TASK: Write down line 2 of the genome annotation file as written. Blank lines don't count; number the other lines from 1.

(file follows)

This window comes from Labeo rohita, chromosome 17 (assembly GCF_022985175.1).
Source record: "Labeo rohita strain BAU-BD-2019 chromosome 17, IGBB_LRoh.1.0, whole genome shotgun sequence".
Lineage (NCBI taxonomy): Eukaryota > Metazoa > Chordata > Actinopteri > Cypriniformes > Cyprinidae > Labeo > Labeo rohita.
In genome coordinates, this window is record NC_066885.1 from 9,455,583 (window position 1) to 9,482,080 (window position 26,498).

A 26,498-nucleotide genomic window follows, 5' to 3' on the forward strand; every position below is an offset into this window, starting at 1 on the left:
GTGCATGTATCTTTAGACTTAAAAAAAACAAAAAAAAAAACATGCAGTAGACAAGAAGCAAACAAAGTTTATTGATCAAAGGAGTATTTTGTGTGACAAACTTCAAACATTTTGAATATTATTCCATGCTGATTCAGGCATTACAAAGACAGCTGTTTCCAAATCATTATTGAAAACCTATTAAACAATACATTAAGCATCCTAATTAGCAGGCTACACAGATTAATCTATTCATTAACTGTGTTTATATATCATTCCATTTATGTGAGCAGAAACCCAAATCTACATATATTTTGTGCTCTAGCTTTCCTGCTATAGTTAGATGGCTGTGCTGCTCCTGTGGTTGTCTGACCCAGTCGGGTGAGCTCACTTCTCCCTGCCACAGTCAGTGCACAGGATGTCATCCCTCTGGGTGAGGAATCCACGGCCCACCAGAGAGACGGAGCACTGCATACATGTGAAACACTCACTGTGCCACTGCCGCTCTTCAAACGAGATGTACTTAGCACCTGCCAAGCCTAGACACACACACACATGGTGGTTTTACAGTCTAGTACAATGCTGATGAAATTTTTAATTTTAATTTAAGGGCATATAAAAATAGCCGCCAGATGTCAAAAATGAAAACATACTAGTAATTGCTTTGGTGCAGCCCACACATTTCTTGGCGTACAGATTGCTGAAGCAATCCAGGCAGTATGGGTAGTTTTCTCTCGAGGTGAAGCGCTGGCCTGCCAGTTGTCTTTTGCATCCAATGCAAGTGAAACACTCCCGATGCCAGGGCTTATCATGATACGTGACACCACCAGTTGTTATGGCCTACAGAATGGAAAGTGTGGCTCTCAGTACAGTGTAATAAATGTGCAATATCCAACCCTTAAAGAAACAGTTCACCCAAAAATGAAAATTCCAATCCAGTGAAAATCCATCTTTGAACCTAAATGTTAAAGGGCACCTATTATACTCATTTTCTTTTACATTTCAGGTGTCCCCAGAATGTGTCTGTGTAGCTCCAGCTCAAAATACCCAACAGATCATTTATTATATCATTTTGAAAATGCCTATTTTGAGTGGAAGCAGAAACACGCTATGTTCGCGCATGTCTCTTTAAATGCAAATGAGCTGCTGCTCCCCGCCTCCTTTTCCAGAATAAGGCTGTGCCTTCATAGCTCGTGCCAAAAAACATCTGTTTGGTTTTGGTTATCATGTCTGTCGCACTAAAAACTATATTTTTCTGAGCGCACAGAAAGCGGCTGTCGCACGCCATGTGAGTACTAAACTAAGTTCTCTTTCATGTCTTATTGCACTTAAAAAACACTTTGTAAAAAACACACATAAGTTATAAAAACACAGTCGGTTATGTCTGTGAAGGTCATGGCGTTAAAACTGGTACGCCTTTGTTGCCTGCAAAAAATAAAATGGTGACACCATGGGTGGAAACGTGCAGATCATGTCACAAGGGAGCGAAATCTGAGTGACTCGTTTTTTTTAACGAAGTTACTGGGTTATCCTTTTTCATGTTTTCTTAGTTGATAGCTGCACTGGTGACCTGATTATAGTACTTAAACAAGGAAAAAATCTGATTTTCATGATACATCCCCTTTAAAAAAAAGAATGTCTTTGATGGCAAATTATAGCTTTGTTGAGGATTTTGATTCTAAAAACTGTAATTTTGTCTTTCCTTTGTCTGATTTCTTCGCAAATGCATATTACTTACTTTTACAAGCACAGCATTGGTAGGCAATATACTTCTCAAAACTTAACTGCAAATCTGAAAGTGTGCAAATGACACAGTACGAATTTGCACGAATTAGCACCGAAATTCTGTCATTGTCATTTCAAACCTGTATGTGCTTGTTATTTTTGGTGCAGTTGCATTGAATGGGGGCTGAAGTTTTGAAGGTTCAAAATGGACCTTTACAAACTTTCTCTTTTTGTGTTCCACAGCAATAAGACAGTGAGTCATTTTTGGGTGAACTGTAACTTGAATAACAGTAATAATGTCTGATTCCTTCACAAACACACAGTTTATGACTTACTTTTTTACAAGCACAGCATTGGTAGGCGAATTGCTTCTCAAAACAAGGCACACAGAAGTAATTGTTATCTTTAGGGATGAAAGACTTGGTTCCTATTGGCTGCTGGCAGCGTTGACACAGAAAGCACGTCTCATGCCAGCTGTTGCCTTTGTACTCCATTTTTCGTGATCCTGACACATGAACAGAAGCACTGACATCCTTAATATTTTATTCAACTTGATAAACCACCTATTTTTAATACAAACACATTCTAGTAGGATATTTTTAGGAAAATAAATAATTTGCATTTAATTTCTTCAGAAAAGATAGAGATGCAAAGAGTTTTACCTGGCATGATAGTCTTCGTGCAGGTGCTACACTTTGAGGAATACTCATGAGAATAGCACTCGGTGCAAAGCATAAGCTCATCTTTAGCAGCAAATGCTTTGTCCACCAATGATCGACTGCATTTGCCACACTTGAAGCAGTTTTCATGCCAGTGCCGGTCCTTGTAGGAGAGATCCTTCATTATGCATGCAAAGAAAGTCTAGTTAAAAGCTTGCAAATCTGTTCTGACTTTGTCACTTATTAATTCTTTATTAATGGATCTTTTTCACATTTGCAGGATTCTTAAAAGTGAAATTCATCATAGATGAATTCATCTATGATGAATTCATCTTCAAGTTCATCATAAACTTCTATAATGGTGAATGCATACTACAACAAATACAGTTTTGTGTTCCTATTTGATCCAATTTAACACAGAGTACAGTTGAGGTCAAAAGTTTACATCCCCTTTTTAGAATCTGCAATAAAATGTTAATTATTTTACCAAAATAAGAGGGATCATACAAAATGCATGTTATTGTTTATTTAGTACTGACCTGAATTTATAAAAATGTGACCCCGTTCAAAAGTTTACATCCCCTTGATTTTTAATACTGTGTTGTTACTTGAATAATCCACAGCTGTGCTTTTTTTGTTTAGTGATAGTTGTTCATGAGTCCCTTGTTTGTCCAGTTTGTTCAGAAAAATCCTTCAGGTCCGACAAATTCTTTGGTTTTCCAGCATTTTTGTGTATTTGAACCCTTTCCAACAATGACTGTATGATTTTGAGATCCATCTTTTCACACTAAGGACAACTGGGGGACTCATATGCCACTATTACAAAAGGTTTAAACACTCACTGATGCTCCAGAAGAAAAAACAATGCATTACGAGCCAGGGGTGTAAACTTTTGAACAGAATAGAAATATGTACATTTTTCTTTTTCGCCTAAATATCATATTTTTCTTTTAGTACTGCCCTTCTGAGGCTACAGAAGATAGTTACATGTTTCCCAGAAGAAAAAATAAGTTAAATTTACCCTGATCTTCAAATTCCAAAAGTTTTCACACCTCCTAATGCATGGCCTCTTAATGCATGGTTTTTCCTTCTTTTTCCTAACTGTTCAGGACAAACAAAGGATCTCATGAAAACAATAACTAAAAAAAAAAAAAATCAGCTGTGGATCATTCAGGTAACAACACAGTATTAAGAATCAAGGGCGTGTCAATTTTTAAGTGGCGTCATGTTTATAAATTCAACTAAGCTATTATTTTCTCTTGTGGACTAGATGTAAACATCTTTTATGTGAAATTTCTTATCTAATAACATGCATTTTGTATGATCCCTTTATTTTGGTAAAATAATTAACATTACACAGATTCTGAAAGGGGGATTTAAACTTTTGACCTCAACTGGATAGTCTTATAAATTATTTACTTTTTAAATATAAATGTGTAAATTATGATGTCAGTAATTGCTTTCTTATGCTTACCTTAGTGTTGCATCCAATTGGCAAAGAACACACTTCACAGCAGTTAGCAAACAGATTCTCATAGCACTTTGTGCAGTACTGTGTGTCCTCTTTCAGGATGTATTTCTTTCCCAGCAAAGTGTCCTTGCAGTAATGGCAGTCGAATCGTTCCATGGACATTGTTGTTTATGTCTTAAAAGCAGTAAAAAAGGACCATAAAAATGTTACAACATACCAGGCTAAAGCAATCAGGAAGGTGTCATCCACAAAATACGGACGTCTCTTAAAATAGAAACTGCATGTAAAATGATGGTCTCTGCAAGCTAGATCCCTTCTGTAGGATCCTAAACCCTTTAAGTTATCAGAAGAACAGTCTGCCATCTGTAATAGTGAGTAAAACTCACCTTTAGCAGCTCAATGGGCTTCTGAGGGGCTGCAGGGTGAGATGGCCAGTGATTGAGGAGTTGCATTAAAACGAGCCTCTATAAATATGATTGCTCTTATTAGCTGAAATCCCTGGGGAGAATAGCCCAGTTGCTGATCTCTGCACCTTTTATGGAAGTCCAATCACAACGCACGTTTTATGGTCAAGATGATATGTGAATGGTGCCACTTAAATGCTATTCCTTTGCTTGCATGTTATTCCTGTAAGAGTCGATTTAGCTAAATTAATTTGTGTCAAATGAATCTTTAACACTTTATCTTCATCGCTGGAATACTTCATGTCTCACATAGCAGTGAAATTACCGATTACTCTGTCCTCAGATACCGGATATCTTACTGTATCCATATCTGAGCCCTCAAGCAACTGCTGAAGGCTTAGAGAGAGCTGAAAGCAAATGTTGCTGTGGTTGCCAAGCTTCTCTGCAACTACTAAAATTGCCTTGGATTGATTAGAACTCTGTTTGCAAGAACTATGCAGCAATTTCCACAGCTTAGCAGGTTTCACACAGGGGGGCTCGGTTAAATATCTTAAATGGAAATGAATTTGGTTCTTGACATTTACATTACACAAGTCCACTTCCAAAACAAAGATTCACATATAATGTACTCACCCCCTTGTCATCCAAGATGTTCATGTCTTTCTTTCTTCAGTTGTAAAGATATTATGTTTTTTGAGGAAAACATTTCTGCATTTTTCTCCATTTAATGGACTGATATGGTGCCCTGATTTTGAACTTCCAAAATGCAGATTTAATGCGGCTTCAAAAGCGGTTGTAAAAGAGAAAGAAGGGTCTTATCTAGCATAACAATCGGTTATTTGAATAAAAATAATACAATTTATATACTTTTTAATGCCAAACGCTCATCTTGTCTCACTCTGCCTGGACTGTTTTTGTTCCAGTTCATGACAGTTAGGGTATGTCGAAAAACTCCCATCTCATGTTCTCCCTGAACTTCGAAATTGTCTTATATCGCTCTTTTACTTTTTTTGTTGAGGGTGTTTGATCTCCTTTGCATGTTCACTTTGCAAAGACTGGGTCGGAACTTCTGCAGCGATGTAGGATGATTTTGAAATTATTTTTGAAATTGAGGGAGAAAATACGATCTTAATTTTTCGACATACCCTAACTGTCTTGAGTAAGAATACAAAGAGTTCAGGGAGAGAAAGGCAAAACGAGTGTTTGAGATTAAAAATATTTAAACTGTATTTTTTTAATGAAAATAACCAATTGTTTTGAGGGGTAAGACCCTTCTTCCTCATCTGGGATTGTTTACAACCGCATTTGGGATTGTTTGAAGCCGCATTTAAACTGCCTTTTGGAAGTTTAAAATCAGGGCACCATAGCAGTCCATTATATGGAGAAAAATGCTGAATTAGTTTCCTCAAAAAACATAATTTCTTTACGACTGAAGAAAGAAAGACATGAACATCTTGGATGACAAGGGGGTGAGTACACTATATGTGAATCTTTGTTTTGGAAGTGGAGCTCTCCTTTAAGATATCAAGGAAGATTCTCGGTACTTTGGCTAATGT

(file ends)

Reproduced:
Source record: "Labeo rohita strain BAU-BD-2019 chromosome 17, IGBB_LRoh.1.0, whole genome shotgun sequence".